Step 5: Magnets
I want my bread to be easy access and zippers can be way too much of a hassle.
On one of my large pieces still inside out, I placed to magnets (poles in the same directions) towards what I deemed to be the top. I marked their position with my fabric marker.
On the inside out side strip, at the closed end, match the magnets up so the poles are going in the right direction and they have the same distance apart. Note that the close shut end will be where the side ends and the baguette will be able to slide in. I put this spot about a quarter down the bag.
Hot glue your magnets in place and flip everything inside out.
If you mess up the magnets its no big deal because hot glue is easy to rip off!
Step 6: Piece It Together
You have two large rectangles and a small skinny one- I know it doesnt look like much but time to make this a bag!
Lining up the magnets (attach them, it's easier), begin pinning the primary fabric of a large rectangle to the side. It should look like the third and fourth picture. Attach both rectangles to the side this way.
- You want to start sewing under the magnets so the magnet flap can actually open and close.
- My fabric wasn't long enough to create a side that would make it all the way around. I cut a small rectangle of the same width (3") of primary and secondary fabric, sewed them together, and then sewed it to the long side.
Step 7: Sewing Part 2
Sew where you have pinned just like in the previous step, removing pins along the way.
You're now pushing at least 4 layers of fabric through your machine so it might be good to take this step a little slower.
Step 8: Strap
Put the bag off to your side, you're doing great! It's now time to make the strap!
Cut some long rectangles about the side of the sides all out of the primary fabric. It should be enough to wrap around your body. If your fabric isn't long enough to do it, sew two pieces together to make a longer piece. You'll put the seem of the elongated length strap on the inside where it is not visible. Create two strap pieces and pin them together right sides facing each other and sew them together, leaving both sides open.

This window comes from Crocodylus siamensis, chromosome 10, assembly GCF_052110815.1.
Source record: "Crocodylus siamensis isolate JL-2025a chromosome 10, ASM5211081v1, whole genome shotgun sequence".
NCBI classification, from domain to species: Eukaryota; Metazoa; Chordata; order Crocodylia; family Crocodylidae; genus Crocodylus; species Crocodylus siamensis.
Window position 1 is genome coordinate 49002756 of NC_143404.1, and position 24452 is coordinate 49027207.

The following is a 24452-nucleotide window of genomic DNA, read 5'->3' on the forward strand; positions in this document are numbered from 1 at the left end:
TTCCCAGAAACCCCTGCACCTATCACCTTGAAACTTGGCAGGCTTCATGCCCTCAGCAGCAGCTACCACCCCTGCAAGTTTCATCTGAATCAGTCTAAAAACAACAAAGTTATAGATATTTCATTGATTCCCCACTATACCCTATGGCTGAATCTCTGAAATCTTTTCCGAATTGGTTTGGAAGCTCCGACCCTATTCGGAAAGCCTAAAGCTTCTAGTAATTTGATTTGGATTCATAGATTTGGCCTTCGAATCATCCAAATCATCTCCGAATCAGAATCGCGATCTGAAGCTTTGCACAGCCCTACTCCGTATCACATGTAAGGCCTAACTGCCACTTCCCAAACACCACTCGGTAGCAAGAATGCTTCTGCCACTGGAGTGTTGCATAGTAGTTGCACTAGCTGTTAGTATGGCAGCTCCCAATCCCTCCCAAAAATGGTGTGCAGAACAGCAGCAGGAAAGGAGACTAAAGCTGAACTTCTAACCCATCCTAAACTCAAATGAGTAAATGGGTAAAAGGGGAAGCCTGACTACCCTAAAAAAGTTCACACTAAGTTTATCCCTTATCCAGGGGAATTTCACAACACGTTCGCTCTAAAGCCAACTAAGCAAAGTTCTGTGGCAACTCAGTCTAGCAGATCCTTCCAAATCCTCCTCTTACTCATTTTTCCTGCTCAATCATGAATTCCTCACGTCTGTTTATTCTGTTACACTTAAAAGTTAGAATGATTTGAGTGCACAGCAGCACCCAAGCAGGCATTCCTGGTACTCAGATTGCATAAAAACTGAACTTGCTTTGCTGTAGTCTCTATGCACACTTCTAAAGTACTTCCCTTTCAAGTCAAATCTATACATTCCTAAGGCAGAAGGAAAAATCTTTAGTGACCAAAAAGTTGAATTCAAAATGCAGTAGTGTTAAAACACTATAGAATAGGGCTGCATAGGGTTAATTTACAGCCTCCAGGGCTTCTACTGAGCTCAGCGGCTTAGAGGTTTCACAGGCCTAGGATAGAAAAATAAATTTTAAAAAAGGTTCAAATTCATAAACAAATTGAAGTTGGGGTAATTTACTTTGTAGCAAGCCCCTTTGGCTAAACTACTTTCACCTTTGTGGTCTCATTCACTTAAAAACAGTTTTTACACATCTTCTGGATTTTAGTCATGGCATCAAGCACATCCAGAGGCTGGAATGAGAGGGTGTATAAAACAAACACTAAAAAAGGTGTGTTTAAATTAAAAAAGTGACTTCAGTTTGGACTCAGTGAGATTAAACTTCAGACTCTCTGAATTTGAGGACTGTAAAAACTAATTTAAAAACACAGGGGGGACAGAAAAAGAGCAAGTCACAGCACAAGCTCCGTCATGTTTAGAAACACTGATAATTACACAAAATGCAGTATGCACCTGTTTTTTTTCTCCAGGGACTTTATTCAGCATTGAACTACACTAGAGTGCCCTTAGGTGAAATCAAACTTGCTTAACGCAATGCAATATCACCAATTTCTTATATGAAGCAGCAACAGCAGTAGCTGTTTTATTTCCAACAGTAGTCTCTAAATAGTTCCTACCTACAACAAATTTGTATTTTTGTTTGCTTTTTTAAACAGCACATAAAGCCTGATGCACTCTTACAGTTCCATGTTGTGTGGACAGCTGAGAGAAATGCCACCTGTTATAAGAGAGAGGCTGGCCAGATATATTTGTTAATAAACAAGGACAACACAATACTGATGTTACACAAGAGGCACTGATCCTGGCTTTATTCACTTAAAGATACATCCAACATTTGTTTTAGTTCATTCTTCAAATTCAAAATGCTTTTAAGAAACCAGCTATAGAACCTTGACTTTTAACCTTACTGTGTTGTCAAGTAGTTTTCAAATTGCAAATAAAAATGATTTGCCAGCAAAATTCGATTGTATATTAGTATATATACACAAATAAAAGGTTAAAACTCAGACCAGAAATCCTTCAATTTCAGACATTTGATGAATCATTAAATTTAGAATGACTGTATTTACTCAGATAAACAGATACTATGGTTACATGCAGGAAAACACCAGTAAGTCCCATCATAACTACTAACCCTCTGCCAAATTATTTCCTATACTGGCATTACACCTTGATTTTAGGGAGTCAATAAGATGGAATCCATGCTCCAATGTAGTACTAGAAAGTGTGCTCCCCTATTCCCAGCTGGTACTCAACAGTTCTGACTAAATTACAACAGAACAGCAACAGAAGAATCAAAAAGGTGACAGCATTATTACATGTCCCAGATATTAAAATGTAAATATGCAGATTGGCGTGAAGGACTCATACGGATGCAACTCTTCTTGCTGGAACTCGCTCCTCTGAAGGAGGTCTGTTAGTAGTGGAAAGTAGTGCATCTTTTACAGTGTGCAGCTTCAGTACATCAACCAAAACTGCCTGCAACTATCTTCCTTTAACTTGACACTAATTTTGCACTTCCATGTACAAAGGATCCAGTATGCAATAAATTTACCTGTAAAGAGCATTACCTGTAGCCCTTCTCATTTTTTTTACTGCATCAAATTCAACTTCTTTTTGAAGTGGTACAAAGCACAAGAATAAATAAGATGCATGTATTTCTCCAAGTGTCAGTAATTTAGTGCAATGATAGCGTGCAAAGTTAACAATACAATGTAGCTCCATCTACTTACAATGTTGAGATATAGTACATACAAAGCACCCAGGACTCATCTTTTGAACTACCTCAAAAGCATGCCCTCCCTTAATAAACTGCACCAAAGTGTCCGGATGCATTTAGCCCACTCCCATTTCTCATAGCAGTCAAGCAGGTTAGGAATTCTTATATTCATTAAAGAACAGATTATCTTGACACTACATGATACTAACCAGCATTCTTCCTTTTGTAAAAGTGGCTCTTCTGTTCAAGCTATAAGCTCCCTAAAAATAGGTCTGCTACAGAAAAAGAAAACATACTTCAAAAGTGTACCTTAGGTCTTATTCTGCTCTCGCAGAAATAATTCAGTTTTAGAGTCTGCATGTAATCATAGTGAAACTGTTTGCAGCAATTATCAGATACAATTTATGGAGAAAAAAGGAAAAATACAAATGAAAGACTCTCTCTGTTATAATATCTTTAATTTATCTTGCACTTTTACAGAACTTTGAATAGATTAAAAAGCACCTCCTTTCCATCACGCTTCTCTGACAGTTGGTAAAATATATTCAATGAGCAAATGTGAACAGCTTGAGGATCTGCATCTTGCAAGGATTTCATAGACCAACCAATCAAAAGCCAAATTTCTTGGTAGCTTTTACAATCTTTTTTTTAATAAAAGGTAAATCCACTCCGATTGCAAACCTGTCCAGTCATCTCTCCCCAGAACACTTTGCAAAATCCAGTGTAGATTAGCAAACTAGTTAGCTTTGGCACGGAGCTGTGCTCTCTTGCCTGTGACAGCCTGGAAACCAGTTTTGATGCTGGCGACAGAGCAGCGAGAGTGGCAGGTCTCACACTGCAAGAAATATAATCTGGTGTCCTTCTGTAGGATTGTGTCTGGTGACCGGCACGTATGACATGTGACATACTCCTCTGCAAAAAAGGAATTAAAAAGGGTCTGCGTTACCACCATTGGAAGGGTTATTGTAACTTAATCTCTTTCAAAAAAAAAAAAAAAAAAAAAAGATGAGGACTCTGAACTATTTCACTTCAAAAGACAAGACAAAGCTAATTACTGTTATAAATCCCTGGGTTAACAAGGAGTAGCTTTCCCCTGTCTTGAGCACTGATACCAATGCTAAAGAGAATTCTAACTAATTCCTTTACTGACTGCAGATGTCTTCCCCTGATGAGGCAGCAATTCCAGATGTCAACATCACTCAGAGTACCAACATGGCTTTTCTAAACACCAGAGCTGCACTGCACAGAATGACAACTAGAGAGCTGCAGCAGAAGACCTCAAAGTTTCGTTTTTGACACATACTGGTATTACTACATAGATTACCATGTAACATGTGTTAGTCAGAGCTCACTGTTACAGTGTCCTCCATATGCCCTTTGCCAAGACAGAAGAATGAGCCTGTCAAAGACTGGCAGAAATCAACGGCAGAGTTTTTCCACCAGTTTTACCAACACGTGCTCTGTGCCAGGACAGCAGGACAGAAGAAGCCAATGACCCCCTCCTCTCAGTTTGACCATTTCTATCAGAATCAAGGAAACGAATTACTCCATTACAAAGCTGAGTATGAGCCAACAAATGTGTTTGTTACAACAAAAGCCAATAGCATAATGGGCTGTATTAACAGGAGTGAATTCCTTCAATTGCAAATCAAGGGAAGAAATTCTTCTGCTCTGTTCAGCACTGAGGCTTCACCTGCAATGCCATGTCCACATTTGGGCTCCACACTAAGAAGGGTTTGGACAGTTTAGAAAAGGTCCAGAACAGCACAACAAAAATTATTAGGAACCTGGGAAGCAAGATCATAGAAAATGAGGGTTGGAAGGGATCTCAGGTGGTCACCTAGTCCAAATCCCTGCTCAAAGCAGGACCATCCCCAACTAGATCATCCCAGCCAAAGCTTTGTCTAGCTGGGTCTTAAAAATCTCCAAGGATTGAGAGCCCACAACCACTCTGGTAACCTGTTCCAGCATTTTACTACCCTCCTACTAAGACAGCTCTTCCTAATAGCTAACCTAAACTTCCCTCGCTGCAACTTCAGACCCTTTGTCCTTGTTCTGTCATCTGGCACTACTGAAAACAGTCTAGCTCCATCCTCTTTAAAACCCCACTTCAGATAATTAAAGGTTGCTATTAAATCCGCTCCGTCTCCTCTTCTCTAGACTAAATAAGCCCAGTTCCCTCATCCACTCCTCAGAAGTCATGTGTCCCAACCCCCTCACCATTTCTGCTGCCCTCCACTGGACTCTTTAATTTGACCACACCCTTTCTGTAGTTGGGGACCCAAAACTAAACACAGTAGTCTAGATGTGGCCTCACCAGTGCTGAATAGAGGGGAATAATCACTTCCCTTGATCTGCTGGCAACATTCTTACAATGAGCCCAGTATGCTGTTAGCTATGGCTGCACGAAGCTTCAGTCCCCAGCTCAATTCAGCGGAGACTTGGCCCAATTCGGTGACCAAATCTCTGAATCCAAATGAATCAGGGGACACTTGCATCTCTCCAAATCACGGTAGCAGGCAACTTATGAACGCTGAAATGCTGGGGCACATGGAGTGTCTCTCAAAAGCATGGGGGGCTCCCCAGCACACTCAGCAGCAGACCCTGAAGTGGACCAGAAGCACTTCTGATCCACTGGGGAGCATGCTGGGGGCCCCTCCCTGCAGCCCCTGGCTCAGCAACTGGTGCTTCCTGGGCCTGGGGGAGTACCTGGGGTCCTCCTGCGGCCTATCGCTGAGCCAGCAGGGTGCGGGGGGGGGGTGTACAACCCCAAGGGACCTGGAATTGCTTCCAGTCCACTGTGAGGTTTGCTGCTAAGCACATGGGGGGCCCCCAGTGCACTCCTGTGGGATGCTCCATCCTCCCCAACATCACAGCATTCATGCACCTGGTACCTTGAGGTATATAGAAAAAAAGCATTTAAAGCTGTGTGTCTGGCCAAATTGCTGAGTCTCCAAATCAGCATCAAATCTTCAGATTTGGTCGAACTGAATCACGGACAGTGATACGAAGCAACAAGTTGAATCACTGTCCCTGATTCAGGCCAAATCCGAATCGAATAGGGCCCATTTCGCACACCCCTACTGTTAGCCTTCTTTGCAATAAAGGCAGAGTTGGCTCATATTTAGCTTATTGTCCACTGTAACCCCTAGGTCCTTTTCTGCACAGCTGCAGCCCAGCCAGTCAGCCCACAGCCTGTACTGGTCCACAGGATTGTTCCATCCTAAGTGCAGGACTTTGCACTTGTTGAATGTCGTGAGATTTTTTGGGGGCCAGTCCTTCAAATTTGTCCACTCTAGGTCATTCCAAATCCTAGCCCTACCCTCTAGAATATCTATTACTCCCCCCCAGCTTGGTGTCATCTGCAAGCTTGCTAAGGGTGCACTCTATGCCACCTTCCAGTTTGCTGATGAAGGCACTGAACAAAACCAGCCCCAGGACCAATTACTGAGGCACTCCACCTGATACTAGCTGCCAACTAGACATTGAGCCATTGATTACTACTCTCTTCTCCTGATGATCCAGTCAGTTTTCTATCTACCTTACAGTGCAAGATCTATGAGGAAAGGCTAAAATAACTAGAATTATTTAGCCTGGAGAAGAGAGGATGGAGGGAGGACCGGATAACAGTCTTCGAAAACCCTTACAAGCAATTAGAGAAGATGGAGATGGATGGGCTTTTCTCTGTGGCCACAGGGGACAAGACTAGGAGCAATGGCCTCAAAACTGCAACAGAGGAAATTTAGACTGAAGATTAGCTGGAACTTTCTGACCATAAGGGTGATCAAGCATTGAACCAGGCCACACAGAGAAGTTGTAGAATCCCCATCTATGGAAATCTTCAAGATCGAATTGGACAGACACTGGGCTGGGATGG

Turn the strap inside out and fold the ends over each other twice (like rolling it) so no fray is seen. Sew these on to the top and bottom of the bag so it comfortably slips on over your body.
Step 9: Bag(uette) It!
With the addition of your strap, you just have to find a warm loaf of bread to make this bag complete!
This bag pairs best with baguettes, but will accept any type of bread. It does not descriminate between bakery fresh or store bought, but the warmer the better! And with your heat resistant fabric, warm bread should cause your bag no harm!
Bike over to the bakery, pop your baguette in, and ride off into the sunset. Live the dream.
I made this bag for my bread loving friend, who made a cheese bag attachment which you can find here.
This bag was also inspired by this bag.
Thanks everyone for reading, and I hope you have an increase of bread in your life from this project!